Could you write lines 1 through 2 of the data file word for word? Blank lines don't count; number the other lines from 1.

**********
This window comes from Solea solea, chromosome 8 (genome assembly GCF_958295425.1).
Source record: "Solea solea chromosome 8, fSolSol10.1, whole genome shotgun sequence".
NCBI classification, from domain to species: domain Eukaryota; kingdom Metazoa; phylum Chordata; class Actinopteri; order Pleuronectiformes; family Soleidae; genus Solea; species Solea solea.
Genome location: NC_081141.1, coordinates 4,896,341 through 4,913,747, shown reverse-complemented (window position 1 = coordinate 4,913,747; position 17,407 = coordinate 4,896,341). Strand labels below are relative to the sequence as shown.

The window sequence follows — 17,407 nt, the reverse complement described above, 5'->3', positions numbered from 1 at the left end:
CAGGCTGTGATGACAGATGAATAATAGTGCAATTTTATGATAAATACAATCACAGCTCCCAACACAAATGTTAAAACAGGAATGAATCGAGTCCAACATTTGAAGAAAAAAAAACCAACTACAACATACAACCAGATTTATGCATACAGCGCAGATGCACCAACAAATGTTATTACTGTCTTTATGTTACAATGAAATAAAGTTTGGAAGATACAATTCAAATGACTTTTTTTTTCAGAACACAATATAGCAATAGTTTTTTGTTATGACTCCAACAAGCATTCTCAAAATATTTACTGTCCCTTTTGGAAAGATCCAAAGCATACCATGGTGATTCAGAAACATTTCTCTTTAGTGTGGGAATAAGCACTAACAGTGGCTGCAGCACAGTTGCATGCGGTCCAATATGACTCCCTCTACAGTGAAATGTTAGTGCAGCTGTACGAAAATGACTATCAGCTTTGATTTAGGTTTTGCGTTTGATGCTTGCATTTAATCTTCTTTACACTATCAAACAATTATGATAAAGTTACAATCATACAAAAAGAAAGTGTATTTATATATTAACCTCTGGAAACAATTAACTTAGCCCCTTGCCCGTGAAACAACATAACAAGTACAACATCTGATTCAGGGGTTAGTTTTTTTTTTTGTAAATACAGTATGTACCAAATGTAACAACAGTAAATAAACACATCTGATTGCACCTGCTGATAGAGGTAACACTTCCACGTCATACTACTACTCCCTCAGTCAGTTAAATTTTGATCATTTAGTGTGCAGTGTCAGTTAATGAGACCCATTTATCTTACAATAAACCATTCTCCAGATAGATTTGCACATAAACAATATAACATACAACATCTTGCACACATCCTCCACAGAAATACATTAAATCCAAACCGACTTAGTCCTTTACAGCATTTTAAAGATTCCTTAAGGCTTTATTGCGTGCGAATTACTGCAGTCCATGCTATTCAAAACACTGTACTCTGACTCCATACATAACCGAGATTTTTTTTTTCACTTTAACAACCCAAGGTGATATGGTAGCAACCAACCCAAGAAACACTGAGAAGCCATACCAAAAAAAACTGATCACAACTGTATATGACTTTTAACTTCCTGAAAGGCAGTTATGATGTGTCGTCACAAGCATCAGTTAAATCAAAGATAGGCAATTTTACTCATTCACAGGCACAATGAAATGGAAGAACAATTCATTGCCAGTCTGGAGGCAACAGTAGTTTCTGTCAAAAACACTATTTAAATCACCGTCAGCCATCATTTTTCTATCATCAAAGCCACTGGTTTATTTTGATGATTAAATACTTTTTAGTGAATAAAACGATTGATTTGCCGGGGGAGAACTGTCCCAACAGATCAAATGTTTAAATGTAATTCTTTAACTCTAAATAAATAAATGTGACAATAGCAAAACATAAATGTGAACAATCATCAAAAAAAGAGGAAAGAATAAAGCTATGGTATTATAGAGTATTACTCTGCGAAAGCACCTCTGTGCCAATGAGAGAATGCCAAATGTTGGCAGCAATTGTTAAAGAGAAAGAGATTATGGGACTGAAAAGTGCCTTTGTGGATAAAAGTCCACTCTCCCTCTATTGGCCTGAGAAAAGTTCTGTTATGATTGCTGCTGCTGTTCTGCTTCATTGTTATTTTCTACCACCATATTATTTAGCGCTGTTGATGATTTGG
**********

This window comes from Solea solea, chromosome 8 (genome assembly GCF_958295425.1).
Source record: "Solea solea chromosome 8, fSolSol10.1, whole genome shotgun sequence".